It's been more than a decade since Wisconsin cracked down on phosphorus. Has it helped protect our lakes and rivers?
In 2010, Wisconsin enacted new rules to limit the amount of phosphorus flowing into its waterways.
It was, and remains, one of the most stringent set of regulations in the country to address the pollutant, which was filling the state's beloved waters with foul-smelling algae blooms.
After more than a decade, progress has been made. Between 2010 and 2020, rivers around the state started to show reductions in phosphorus. Farmers started comparing notes about how to reduce runoff from their fields, use of phosphorus fertilizers decreased and industries cut down on discharge.
But experts say that progress isn't happening fast enough, or at least can't measure up to the magnitude of the problem. The number of water bodies in Wisconsin impaired by phosphorus has increased, for example, from 721 in 2016 to 1,102 in 2022.
Still, these experts see a path forward for continuing to improve water quality.
"It's clear that these (phosphorus) rules alone will not, in many cases, allow us to achieve our water quality goals," said Scott Laeser, water program director for Clean Wisconsin. "But they are a really important step along the way to doing so."
What is phosphorus?
Phosphorus is an important building block of cells and helps plants grow.
It's a key ingredient in fertilizers spread on cropland, including manure, which is a natural fertilizer.
Phosphorus gets into waterways in a variety of different ways, according to the Department of Natural Resources, including from point sources, such as municipal and industrial wastewater treatment plants; nonpoint sources, such as runoff after heavy snow or rain that carries fertilizer, manure or even soil with it; and natural sources, such as erosion and the build-up of sediment in lakes.
More than 80% of phosphorus in Wisconsin waters originates from nonpoint sources.
Why is it bad for the environment?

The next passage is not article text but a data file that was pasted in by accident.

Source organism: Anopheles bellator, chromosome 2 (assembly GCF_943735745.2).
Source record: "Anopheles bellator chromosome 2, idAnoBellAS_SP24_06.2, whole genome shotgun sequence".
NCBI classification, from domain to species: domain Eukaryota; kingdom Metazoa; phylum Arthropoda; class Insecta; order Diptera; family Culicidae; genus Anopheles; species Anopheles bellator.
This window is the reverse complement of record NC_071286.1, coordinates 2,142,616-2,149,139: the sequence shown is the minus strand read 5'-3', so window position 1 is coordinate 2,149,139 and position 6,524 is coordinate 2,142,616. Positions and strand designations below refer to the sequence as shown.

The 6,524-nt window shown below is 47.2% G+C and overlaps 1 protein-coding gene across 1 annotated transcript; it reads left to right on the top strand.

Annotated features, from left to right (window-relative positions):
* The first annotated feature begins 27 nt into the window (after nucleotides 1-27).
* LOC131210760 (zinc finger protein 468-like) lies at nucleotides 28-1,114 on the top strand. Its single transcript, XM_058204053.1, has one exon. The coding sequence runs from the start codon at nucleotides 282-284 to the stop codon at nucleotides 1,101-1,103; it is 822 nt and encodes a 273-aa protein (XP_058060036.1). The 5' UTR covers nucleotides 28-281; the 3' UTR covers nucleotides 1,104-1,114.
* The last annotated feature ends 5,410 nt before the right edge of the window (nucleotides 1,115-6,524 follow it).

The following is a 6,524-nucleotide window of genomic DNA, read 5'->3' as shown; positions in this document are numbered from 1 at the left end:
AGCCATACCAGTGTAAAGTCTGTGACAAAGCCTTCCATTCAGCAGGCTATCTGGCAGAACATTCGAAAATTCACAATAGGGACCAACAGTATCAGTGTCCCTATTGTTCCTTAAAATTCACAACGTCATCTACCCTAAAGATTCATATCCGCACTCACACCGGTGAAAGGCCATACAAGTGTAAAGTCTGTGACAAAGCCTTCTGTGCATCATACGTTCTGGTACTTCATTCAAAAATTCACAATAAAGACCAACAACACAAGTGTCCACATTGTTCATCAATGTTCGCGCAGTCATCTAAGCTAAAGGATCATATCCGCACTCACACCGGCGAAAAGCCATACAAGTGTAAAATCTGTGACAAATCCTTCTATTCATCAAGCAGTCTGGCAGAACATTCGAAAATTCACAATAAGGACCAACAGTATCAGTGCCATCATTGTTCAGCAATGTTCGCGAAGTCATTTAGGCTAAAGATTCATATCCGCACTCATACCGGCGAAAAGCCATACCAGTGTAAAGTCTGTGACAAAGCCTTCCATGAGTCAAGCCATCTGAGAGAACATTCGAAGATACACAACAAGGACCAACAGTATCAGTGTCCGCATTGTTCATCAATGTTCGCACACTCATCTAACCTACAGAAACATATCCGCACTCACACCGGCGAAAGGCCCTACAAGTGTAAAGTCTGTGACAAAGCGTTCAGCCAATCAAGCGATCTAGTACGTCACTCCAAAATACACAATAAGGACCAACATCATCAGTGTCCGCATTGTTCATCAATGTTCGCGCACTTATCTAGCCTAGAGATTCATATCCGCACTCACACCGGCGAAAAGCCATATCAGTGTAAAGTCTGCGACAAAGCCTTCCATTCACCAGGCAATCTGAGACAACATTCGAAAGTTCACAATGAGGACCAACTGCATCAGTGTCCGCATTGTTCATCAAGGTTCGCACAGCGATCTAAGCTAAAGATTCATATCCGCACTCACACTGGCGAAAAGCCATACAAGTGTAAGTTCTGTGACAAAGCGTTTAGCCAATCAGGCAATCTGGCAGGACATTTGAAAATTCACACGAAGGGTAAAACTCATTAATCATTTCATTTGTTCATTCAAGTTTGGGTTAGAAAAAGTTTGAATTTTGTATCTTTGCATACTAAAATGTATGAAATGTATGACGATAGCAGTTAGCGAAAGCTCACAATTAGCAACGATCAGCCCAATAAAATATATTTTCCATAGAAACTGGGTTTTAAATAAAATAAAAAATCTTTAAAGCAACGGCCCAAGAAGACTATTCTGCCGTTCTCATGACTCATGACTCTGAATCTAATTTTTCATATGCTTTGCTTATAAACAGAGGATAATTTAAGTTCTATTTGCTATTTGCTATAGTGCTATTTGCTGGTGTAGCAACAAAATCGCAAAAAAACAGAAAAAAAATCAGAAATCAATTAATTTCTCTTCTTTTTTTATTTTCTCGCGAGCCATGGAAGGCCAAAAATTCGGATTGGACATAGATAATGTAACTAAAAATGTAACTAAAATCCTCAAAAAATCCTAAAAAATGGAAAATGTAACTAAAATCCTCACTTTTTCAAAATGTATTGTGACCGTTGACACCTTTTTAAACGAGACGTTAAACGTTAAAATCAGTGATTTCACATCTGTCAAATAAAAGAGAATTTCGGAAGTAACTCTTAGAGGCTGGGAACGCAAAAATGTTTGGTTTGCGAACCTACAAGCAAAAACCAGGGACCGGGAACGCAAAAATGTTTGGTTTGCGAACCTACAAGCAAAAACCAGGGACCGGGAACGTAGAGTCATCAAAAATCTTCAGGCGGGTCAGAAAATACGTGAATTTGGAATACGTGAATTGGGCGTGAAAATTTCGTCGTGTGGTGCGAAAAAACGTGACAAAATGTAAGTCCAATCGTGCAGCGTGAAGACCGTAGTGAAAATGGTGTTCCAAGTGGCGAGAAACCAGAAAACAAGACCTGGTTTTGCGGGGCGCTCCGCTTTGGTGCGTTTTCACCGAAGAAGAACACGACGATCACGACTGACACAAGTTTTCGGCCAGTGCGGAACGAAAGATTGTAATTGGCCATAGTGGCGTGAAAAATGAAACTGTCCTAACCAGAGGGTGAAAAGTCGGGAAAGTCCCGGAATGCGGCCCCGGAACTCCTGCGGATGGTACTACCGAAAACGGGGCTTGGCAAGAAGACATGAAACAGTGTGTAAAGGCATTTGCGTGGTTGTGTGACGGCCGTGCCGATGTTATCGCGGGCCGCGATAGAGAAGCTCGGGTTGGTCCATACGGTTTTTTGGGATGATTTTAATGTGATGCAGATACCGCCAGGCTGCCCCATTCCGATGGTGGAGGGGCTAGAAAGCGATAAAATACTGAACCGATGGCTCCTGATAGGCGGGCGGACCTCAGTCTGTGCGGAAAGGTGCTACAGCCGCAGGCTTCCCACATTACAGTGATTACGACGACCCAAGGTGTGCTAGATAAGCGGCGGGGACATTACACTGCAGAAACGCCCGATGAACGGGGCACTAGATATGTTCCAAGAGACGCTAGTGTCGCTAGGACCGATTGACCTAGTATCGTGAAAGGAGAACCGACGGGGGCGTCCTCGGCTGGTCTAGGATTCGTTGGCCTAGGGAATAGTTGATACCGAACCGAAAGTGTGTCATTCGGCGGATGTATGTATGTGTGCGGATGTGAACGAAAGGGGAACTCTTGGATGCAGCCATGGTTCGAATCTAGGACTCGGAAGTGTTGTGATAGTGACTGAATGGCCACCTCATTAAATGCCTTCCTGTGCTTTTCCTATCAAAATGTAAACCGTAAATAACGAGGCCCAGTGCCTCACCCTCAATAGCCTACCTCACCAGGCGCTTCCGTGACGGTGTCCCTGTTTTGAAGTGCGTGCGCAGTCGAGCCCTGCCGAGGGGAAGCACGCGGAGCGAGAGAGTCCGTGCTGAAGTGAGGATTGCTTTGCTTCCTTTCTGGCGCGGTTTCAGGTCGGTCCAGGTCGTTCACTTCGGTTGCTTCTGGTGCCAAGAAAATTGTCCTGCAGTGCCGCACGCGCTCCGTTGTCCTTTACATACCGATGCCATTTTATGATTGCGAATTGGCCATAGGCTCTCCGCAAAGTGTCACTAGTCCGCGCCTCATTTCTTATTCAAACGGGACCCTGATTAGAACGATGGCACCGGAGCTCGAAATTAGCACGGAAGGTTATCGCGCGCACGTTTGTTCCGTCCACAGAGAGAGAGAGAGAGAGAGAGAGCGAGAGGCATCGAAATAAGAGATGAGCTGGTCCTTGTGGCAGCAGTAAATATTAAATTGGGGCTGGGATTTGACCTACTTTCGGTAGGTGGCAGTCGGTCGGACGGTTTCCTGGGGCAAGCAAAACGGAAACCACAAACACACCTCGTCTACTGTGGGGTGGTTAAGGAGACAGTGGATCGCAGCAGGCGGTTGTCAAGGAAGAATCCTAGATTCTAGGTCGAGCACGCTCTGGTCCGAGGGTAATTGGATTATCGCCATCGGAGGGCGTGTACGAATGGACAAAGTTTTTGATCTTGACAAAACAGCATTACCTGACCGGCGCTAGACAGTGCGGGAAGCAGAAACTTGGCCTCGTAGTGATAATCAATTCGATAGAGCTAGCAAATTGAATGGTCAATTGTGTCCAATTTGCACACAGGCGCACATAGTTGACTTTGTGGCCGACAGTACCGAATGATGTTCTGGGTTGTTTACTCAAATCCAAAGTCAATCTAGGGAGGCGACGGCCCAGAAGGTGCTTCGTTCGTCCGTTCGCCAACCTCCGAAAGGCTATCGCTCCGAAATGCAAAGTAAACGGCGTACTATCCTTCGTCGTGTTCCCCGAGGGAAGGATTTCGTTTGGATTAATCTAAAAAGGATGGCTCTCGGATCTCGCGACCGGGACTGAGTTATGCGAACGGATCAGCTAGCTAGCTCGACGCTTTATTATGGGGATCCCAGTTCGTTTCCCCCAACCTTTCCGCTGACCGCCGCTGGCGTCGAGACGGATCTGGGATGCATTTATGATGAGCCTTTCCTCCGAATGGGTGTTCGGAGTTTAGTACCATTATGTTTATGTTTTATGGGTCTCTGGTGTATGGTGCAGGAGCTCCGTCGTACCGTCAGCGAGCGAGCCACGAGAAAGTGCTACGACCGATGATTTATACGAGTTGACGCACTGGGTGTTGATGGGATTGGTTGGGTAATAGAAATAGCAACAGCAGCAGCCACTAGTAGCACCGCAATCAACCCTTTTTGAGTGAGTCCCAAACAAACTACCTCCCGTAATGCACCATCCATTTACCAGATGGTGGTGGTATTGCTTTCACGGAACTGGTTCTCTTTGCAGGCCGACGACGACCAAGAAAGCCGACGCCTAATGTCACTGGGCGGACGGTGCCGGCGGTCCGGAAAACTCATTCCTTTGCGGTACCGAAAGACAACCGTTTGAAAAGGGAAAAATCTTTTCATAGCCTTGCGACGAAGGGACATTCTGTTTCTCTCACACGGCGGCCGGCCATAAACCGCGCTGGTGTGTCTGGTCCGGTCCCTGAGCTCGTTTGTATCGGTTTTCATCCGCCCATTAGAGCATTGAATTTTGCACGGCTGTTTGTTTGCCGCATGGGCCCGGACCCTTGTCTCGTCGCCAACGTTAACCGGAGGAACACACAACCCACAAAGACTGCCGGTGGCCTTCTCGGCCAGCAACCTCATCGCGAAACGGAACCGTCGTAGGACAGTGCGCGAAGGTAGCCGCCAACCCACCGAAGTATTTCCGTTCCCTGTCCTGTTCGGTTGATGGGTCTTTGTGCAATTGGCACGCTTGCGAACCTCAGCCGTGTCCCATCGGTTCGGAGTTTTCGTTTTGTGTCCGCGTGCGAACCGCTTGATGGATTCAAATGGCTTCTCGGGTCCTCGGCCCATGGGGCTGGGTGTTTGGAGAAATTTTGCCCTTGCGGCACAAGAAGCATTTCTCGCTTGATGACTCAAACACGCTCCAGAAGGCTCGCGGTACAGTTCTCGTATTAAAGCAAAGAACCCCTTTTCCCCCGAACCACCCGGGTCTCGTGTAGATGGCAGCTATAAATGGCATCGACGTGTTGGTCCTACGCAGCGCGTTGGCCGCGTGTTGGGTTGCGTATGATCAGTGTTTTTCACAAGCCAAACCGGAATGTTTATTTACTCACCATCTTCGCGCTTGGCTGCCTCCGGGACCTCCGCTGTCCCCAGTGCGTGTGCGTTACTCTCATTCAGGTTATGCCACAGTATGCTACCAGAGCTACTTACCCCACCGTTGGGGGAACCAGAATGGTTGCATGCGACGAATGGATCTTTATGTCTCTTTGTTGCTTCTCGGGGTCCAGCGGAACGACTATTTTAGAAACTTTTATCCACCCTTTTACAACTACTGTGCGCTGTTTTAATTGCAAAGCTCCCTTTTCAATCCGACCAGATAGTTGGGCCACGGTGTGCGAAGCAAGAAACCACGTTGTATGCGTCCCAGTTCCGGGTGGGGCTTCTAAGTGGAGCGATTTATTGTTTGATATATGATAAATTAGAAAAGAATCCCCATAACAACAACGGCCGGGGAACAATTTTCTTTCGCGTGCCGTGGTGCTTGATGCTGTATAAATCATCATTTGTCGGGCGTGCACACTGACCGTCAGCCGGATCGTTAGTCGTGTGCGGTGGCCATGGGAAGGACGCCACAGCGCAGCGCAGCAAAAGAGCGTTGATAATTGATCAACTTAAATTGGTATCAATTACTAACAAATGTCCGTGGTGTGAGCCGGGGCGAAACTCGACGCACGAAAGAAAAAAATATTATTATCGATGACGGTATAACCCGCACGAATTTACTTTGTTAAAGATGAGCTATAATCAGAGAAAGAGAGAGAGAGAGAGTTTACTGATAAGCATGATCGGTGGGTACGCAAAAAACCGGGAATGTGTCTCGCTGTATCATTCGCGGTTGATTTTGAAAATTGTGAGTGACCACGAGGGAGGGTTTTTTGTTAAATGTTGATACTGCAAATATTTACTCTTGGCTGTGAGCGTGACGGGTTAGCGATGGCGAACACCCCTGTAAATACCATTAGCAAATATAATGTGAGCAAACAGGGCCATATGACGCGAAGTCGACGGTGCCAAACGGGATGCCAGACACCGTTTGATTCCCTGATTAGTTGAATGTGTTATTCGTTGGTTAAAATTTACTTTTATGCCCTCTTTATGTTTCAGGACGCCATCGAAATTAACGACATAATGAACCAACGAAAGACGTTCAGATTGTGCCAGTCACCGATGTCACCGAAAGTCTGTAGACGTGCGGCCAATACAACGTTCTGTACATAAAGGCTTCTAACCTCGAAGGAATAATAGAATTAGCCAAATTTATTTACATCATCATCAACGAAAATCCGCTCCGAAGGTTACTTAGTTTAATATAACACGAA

While phosphorus is important for plant life, it can cause explosive growth of aquatic plants and algae when too much of it seeps into a body of water. That plant and algae growth sucks up dissolved oxygen, making it difficult for fish and other aquatic life to survive.
Large algae blooms are unsightly, but some of them are also dangerous — killing fish and pets and sickening humans that come into contact with their toxins. During the summertime, people may come across a public beach that is closed because of an algae bloom.
More:Here's what you should know about blue-green algae
Phosphorus runoff from much of Wisconsin flows down the Mississippi River and into the Gulf of Mexico, where it contributes to the dead zone, a more than 3,000 square-mile area where low oxygen chokes off aquatic life. A similar phenomenon is happening in the bay of Green Bay, where blue-green algae blooms can be seen from space.
Why did Wisconsin enact stricter rules than other states?
At the time the phosphorus rules were proposed, many surface water bodies were having issues with harmful algae blooms and eutrophication, which occurs when the environment becomes enriched with nutrients, increasing the amount of plant and algae growth.
Regulators knew they needed to take action to prevent conditions from growing any worse, and proposed some of the strictest phosphorus regulations in the United States.
Wisconsin is one of only a few states to even have phosphorus regulations, said Adrian Stocks, a DNR water quality program director. They were enacted to protect the waters that are such a key part of the state's identity.
"I think there was really just a recognition within the state that that the nutrient loading and the eutrophication issues within the states water resources needed to be addressed," he said. "And there was the political will at that time to enact these numeric criteria in order to provide the benchmarks for facilities to meet, in order to reduce those sources of nutrients within the water bodies."
The state finds itself in a different political environment today, and other efforts to set water quality rules have been slower to progress — like PFAS, for which lawmakers allowed standards to go into effect last year after years of heated debate.
Laeser said it's "fair to observe" that the strict phosphorus rules contributed to efforts to undermine the state's rule-making process, especially in an increasingly partisan political climate.
The rules drew ire at the time from the state's business lobby, including Wisconsin Manufacturers & Commerce, which argued that because Wisconsin was at the forefront of such regulations, state companies would be paying higher costs for compliance than their competitors. At the same time, environmental groups had threatened to file a lawsuit if the regulations weren't set.
"It's clear that we have some hurdles — that have only grown — to use regulatory tools to address water quality," he said, but added that he's optimistic that stakeholders could come together to chart a different path forward.
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What have the rules accomplished?
While the issue of phosphorus in Wisconsin's surface water persists, things are getting better, Stocks said.
"It has taken us generations to get to this point, and it will take likely decades to get back out and see the improvements," he said. "But we have seen phosphorus trends within the surface waters decline since the implementation of the rule, so that is trending in the right direction."